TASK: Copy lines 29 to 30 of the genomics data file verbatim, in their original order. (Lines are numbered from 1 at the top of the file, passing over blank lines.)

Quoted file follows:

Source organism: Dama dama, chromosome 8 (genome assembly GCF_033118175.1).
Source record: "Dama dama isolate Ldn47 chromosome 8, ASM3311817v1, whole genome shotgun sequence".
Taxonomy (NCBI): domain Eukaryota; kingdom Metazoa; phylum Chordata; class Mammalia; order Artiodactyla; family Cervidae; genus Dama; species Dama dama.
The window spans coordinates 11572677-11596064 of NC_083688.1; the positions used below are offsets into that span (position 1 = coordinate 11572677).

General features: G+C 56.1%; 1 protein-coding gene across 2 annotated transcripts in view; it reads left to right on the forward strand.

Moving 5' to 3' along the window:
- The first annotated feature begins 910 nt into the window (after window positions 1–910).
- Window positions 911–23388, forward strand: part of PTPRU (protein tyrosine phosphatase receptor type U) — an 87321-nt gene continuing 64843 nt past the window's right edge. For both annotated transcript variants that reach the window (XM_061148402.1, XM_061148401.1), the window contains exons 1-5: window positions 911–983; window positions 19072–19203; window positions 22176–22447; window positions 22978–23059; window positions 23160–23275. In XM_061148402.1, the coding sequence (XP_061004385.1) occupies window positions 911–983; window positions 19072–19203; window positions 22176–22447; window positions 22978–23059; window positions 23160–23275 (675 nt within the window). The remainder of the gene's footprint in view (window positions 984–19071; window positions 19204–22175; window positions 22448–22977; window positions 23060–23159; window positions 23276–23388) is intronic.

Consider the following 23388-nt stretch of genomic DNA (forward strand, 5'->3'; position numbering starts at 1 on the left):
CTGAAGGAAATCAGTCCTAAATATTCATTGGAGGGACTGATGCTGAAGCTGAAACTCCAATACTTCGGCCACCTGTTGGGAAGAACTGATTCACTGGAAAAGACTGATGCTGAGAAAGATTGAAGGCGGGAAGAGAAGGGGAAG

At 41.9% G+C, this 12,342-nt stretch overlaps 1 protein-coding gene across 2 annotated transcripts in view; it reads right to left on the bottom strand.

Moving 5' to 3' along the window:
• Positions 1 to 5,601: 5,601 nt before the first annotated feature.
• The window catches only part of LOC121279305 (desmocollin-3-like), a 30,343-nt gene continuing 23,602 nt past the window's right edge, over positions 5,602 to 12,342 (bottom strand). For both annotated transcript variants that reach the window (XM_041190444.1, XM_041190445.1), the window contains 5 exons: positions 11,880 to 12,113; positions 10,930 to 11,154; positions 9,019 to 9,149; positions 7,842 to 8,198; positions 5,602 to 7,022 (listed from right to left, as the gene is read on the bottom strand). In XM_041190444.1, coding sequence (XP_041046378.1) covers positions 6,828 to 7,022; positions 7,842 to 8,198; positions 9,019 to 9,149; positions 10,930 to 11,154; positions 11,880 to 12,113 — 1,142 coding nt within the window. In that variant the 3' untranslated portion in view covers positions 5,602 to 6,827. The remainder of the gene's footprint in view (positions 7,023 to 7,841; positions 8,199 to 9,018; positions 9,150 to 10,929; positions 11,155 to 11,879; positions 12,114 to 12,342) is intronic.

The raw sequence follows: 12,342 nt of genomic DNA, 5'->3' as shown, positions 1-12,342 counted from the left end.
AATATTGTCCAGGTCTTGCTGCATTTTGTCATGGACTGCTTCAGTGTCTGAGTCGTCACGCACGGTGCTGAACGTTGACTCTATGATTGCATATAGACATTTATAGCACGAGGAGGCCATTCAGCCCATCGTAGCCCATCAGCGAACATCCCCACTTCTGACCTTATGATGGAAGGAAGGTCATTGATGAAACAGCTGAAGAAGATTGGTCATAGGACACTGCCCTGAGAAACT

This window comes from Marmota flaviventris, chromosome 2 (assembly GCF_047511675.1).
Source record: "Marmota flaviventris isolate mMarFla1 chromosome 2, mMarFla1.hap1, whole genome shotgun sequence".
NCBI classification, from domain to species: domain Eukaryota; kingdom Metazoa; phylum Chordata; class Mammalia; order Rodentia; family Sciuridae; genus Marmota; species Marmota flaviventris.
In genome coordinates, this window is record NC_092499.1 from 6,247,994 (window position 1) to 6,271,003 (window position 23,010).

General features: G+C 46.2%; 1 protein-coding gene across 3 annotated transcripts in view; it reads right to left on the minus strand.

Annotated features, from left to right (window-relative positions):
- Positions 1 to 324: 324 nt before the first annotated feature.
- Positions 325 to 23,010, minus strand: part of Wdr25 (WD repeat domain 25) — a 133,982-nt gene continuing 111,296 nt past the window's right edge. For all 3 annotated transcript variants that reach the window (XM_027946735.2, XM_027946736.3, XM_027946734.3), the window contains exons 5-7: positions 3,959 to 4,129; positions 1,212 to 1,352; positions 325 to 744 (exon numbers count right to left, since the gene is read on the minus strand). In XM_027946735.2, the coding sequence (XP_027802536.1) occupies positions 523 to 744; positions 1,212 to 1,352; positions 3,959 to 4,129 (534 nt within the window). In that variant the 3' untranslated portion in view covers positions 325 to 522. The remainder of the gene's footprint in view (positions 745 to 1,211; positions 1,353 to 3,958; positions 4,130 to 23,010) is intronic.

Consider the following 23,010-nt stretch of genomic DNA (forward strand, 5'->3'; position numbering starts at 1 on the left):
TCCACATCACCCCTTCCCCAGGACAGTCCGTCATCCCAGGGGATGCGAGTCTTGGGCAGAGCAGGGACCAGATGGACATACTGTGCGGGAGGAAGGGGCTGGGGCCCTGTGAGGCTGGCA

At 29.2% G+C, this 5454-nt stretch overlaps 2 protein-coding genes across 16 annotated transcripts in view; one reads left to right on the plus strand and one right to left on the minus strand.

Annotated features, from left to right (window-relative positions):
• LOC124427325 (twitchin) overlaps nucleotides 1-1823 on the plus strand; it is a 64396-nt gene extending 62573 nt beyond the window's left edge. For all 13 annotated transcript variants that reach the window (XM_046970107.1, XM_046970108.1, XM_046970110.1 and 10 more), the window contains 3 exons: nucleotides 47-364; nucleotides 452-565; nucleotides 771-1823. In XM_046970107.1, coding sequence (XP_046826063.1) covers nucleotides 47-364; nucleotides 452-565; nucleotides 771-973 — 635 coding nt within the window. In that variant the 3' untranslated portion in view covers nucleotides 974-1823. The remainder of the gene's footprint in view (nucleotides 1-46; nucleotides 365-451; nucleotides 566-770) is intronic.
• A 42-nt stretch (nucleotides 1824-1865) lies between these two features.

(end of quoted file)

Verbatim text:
• LOC124427325 (twitchin) overlaps nucleotides 1-1823 on the plus strand; it is a 64396-nt gene extending 62573 nt beyond the window's left edge. For all 13 annotated transcript variants that reach the window (XM_046970107.1, XM_046970108.1, XM_046970110.1 and 10 more), the window contains 3 exons: nucleotides 47-364; nucleotides 452-565; nucleotides 771-1823. In XM_046970107.1, coding sequence (XP_046826063.1) covers nucleotides 47-364; nucleotides 452-565; nucleotides 771-973 — 635 coding nt within the window. In that variant the 3' untranslated portion in view covers nucleotides 974-1823. The remainder of the gene's footprint in view (nucleotides 1-46; nucleotides 365-451; nucleotides 566-770) is intronic.
• A 42-nt stretch (nucleotides 1824-1865) lies between these two features.